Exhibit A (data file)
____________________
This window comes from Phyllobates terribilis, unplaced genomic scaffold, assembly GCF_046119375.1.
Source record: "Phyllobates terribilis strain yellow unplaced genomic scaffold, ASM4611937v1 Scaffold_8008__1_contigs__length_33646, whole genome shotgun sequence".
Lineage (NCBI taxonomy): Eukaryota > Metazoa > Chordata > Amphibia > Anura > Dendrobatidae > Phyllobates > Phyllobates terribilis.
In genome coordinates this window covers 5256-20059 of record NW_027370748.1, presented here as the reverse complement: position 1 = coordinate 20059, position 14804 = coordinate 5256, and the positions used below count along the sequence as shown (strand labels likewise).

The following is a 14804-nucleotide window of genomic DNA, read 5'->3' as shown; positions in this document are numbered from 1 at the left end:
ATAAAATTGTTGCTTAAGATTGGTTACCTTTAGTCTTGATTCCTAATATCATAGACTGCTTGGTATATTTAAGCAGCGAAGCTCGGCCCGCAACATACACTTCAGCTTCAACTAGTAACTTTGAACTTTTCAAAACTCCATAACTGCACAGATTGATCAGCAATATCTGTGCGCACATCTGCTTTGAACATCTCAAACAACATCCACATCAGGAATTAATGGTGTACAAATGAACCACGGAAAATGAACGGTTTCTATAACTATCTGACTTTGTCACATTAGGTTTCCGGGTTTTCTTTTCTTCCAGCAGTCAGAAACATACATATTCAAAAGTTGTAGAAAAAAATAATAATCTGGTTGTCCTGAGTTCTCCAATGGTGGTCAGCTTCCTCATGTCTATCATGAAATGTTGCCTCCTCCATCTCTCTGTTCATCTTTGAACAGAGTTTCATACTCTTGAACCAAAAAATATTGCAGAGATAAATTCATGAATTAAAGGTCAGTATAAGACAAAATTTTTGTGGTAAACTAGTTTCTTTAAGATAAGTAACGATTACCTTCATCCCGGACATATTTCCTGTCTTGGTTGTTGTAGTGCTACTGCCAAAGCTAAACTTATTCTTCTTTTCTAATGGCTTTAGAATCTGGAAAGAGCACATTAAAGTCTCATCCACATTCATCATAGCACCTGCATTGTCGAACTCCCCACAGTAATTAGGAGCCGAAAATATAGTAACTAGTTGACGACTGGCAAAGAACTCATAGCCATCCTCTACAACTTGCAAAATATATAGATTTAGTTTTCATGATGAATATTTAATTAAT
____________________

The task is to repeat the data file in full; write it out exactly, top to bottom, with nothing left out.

This window comes from Phyllobates terribilis, unplaced genomic scaffold, assembly GCF_046119375.1.
Source record: "Phyllobates terribilis strain yellow unplaced genomic scaffold, ASM4611937v1 Scaffold_8008__1_contigs__length_33646, whole genome shotgun sequence".
Lineage (NCBI taxonomy): Eukaryota > Metazoa > Chordata > Amphibia > Anura > Dendrobatidae > Phyllobates > Phyllobates terribilis.
In genome coordinates this window covers 5256-20059 of record NW_027370748.1, presented here as the reverse complement: position 1 = coordinate 20059, position 14804 = coordinate 5256, and the positions used below count along the sequence as shown (strand labels likewise).

The following is a 14804-nucleotide window of genomic DNA, read 5'->3' as shown; positions in this document are numbered from 1 at the left end:
ATAAAATTGTTGCTTAAGATTGGTTACCTTTAGTCTTGATTCCTAATATCATAGACTGCTTGGTATATTTAAGCAGCGAAGCTCGGCCCGCAACATACACTTCAGCTTCAACTAGTAACTTTGAACTTTTCAAAACTCCATAACTGCACAGATTGATCAGCAATATCTGTGCGCACATCTGCTTTGAACATCTCAAACAACATCCACATCAGGAATTAATGGTGTACAAATGAACCACGGAAAATGAACGGTTTCTATAACTATCTGACTTTGTCACATTAGGTTTCCGGGTTTTCTTTTCTTCCAGCAGTCAGAAACATACATATTCAAAAGTTGTAGAAAAAAATAATAATCTGGTTGTCCTGAGTTCTCCAATGGTGGTCAGCTTCCTCATGTCTATCATGAAATGTTGCCTCCTCCATCTCTCTGTTCATCTTTGAACAGAGTTTCATACTCTTGAACCAAAAAATATTGCAGAGATAAATTCATGAATTAAAGGTCAGTATAAGACAAAATTTTTGTGGTAAACTAGTTTCTTTAAGATAAGTAACGATTACCTTCATCCCGGACATATTTCCTGTCTTGGTTGTTGTAGTGCTACTGCCAAAGCTAAACTTATTCTTCTTTTCTAATGGCTTTAGAATCTGGAAAGAGCACATTAAAGTCTCATCCACATTCATCATAGCACCTGCATTGTCGAACTCCCCACAGTAATTAGGAGCCGAAAATATAGTAACTAGTTGACGACTGGCAAAGAACTCATAGCCATCCTCTACAACTTGCAAAATATATAGATTTAGTTTTCATGATGAATATTTAATTAAT